We’re different. We basically own the license. We’re an OEM. And we can basically sell you that license on a per month basis. We can turn it up and turn it down. We can increase it. There is no renewal charge. There is just a service level agreement. And basically we’re off and running. So that gives so much more flexibility that basically is spot on for the economy that is approaching us. And then – actually not even approaching us, that we’re already in.
Right, right, right. Well, and to your point, you brought up the regulatory situation. Those aren’t changing.
So if you’re in healthcare, wherever you are, the checks and balances and regulatory demands that are made of you don’t change. And more importantly, if you are an organization that is in a regulated business and supply chain, maybe you’re not regulated, but your customers are. So none of those change. So how you –
Met with a client yesterday, it’s so timely, right? Let’s tick through some boxes. Spoke about the advantage of the OPEX model, 100%, and the flexibility. Talked about regulatory. Talked about audits and acquisitions and data. All of those things are so well positioned for DataEndure to help a client, and it’s timely. And those conversations are happening right now.
Right, right, right. Well, and to your point, we’ll kind of start wrapping up here, but one of the things, and you’re leading me right into it, the conversations that we are having and ones that we would like to offer to our viewers are to have this economic assessment conversation. To really understand where are you today, what are the areas that you’re looking at and saying either, okay, do I have to renew this or maybe I don’t do this and I know I can’t go another year deferring this.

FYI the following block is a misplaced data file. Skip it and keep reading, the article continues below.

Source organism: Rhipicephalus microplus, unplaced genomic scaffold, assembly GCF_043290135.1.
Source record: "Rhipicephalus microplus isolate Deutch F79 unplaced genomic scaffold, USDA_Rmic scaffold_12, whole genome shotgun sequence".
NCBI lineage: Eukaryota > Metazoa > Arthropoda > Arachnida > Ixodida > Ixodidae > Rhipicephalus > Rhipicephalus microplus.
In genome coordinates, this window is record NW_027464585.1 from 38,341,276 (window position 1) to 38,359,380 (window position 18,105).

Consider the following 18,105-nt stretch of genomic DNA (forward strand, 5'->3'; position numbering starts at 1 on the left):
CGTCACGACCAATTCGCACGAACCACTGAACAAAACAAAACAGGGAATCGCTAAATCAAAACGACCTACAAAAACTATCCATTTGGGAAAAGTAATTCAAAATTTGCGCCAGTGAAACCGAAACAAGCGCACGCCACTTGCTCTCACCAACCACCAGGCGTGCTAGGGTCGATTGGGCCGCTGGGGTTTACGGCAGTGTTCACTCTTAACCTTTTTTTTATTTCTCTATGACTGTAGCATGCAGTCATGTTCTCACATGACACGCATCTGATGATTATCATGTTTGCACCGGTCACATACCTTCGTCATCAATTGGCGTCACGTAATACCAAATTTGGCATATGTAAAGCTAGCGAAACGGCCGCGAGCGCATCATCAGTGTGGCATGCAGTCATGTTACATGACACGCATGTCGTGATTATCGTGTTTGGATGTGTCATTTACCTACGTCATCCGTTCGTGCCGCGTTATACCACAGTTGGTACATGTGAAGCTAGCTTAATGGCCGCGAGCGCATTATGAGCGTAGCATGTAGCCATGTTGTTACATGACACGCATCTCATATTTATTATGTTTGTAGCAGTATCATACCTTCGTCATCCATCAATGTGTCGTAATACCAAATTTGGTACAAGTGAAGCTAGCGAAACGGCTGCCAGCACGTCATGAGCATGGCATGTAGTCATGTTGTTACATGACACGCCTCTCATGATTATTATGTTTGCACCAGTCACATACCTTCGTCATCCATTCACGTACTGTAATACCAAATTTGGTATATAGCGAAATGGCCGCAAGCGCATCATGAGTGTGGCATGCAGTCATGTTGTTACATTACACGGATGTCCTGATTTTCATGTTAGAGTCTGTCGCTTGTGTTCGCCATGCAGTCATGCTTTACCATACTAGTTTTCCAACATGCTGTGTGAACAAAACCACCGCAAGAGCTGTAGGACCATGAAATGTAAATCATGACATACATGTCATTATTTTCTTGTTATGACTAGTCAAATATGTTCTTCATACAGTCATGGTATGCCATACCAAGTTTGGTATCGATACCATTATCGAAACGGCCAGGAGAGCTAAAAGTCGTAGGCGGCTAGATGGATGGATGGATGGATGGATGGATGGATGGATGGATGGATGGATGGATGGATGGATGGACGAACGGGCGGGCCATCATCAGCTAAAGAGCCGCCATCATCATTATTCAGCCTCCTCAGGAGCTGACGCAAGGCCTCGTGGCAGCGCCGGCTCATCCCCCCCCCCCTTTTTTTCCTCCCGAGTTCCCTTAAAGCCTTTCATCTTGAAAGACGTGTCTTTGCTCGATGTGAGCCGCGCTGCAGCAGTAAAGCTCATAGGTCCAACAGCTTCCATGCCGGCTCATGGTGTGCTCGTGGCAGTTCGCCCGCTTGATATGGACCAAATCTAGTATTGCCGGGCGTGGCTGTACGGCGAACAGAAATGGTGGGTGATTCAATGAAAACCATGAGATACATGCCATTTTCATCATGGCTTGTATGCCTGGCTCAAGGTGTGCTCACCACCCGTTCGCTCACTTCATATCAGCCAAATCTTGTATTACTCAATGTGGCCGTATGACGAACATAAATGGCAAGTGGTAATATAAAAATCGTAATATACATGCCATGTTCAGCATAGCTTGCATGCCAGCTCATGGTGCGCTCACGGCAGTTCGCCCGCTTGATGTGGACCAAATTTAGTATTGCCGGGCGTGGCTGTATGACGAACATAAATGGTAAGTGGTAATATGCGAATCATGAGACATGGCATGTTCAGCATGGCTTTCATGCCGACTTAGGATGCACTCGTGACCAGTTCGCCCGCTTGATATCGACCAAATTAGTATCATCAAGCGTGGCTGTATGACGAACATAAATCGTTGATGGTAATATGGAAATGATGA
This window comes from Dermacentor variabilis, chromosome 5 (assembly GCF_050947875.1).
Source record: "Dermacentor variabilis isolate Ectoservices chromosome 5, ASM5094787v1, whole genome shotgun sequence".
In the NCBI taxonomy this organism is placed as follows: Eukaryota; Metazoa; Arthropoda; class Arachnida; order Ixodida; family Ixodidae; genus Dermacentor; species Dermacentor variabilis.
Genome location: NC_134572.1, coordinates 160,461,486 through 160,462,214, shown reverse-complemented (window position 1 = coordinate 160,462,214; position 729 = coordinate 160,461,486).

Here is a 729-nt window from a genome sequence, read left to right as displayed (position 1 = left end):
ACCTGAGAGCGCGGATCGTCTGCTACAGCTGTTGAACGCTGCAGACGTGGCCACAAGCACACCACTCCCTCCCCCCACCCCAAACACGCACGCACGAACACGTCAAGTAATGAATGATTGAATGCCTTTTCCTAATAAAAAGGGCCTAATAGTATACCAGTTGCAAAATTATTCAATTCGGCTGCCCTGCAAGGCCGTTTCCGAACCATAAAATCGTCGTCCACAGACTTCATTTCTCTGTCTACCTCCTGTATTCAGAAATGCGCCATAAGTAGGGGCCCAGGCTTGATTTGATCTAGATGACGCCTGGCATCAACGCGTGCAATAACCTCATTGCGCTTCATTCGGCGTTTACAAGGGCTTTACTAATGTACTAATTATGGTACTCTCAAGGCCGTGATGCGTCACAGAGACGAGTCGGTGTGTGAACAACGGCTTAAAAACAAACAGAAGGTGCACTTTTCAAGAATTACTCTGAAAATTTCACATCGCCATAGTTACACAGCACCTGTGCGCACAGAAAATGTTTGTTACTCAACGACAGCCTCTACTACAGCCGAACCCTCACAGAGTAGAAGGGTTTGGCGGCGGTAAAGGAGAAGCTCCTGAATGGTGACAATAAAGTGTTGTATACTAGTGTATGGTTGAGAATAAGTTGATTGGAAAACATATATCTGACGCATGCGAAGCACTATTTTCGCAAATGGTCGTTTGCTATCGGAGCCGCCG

So let’s have a conversation about that. Let’s show you what good might look like if you had to do it yourself. Let’s show you what great looks like doing it through DataEndure. Because to the point, with the benefits of aggregation, with the benefits of the training and the staff that we have, not only are we able to give you a very healthy and mature security posture, we’re able to get you from zero to 60 very quickly.
So there is a time to market benefit that you got, which as we go through these next months, years, that can greatly benefit these organizations. So we would like to offer that to anyone listening. If you’d like to have that conversation, just like the one Tom mentioned he had yesterday, let’s inspect certain areas. Let’s understand maybe the economic objectives you have. Let’s understand the business and security outcomes that you need to deliver.
And we’ll be very candid. If there are areas where we can help, if there are areas where we can help you get to great, then we absolutely can do that. But at least we can help you bubble those up, help you understand what’s available and to have a good choice to make.
No, absolutely. And I would be remiss, and I’m filling in, got big shoes to fill in today, but Shahin has built an amazing TCO model, an amazing view of what a typical client would spend versus what they would spend with us. And then obviously the layer on that, the services that they would get. So I would strongly encourage anybody, either listening or that we will forward this to, that basically that is a call to action for sure, is to engage us on that conversation, because that’s an important conversation.
Right, no strings attached. Just we really do with this digital resilience, mantra and mission that we have for organizations, we really do enjoy having these conversations. We enjoy helping organizations understand where they are, and revealing any gaps or vulnerabilities. That’s our job. That’s what we enjoy. That’s why we’re all here.
So please do feel free to take us up on it. You can go to our website, you can send something to firstname.lastname@example.org. And Tom, any parting words?
You made it easy. I will say that. So thank you. This is not my normal venue. I’m much better in front of a client, not talking to a YouTube app. So now I will be forever on YouTube. I avoid those things, but that’s okay. And thank you, Kirstin.
Well, Tom, thank you so much for joining us. I say this with Shahin and I echo it with you, I always learn something sitting down and talking to you guys. I love tapping into your experience and history. So thank you for joining us. And everyone else we will see you next month.